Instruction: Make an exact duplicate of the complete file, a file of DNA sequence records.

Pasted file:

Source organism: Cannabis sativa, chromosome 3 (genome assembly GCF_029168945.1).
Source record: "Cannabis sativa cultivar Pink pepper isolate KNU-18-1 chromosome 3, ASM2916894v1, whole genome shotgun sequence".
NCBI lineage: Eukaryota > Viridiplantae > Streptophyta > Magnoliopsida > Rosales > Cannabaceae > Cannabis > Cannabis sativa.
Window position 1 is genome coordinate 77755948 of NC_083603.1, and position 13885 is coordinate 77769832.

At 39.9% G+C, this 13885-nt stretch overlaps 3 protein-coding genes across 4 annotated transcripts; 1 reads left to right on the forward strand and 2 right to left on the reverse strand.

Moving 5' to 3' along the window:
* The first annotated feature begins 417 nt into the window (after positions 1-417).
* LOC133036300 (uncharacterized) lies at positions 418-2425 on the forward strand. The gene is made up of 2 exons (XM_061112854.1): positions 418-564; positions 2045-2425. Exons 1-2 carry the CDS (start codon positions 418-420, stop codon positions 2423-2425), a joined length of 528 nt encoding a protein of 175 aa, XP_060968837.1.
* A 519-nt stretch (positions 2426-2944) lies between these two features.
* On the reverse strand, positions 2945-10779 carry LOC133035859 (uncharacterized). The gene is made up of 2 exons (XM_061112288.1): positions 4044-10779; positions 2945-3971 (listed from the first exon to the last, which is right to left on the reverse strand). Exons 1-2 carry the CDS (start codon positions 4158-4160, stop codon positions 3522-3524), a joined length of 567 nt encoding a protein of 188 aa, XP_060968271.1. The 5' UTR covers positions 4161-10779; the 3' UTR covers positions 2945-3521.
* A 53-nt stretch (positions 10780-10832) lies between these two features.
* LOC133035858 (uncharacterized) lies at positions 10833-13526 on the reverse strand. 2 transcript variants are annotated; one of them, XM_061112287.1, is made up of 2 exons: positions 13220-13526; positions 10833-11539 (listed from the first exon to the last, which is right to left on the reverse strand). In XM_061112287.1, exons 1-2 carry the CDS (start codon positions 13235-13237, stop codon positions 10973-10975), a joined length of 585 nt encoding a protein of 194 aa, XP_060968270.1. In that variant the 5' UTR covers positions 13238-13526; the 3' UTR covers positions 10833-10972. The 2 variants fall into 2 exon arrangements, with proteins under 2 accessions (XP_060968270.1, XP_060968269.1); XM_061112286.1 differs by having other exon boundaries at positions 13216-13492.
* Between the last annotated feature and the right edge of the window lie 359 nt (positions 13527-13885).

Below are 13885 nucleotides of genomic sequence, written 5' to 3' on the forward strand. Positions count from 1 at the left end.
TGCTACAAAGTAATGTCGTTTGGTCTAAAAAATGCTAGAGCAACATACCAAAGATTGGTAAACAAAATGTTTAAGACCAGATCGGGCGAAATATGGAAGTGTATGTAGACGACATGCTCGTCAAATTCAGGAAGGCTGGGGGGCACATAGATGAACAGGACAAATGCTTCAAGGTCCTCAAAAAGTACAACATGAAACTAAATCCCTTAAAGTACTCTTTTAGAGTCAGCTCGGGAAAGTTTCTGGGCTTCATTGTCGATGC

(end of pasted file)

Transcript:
Source organism: Cannabis sativa, chromosome 3 (genome assembly GCF_029168945.1).
Source record: "Cannabis sativa cultivar Pink pepper isolate KNU-18-1 chromosome 3, ASM2916894v1, whole genome shotgun sequence".
NCBI lineage: Eukaryota > Viridiplantae > Streptophyta > Magnoliopsida > Rosales > Cannabaceae > Cannabis > Cannabis sativa.
Window position 1 is genome coordinate 77755948 of NC_083603.1, and position 13885 is coordinate 77769832.

At 39.9% G+C, this 13885-nt stretch overlaps 3 protein-coding genes across 4 annotated transcripts; 1 reads left to right on the forward strand and 2 right to left on the reverse strand.

Moving 5' to 3' along the window:
* The first annotated feature begins 417 nt into the window (after positions 1-417).
* LOC133036300 (uncharacterized) lies at positions 418-2425 on the forward strand. The gene is made up of 2 exons (XM_061112854.1): positions 418-564; positions 2045-2425. Exons 1-2 carry the CDS (start codon positions 418-420, stop codon positions 2423-2425), a joined length of 528 nt encoding a protein of 175 aa, XP_060968837.1.
* A 519-nt stretch (positions 2426-2944) lies between these two features.
* On the reverse strand, positions 2945-10779 carry LOC133035859 (uncharacterized). The gene is made up of 2 exons (XM_061112288.1): positions 4044-10779; positions 2945-3971 (listed from the first exon to the last, which is right to left on the reverse strand). Exons 1-2 carry the CDS (start codon positions 4158-4160, stop codon positions 3522-3524), a joined length of 567 nt encoding a protein of 188 aa, XP_060968271.1. The 5' UTR covers positions 4161-10779; the 3' UTR covers positions 2945-3521.
* A 53-nt stretch (positions 10780-10832) lies between these two features.
* LOC133035858 (uncharacterized) lies at positions 10833-13526 on the reverse strand. 2 transcript variants are annotated; one of them, XM_061112287.1, is made up of 2 exons: positions 13220-13526; positions 10833-11539 (listed from the first exon to the last, which is right to left on the reverse strand). In XM_061112287.1, exons 1-2 carry the CDS (start codon positions 13235-13237, stop codon positions 10973-10975), a joined length of 585 nt encoding a protein of 194 aa, XP_060968270.1. In that variant the 5' UTR covers positions 13238-13526; the 3' UTR covers positions 10833-10972. The 2 variants fall into 2 exon arrangements, with proteins under 2 accessions (XP_060968270.1, XP_060968269.1); XM_061112286.1 differs by having other exon boundaries at positions 13216-13492.
* Between the last annotated feature and the right edge of the window lie 359 nt (positions 13527-13885).

Below are 13885 nucleotides of genomic sequence, written 5' to 3' on the forward strand. Positions count from 1 at the left end.
TGCTACAAAGTAATGTCGTTTGGTCTAAAAAATGCTAGAGCAACATACCAAAGATTGGTAAACAAAATGTTTAAGACCAGATCGGGCGAAATATGGAAGTGTATGTAGACGACATGCTCGTCAAATTCAGGAAGGCTGGGGGGCACATAGATGAACAGGACAAATGCTTCAAGGTCCTCAAAAAGTACAACATGAAACTAAATCCCTTAAAGTACTCTTTTAGAGTCAGCTCGGGAAAGTTTCTGGGCTTCATTGTCGATGC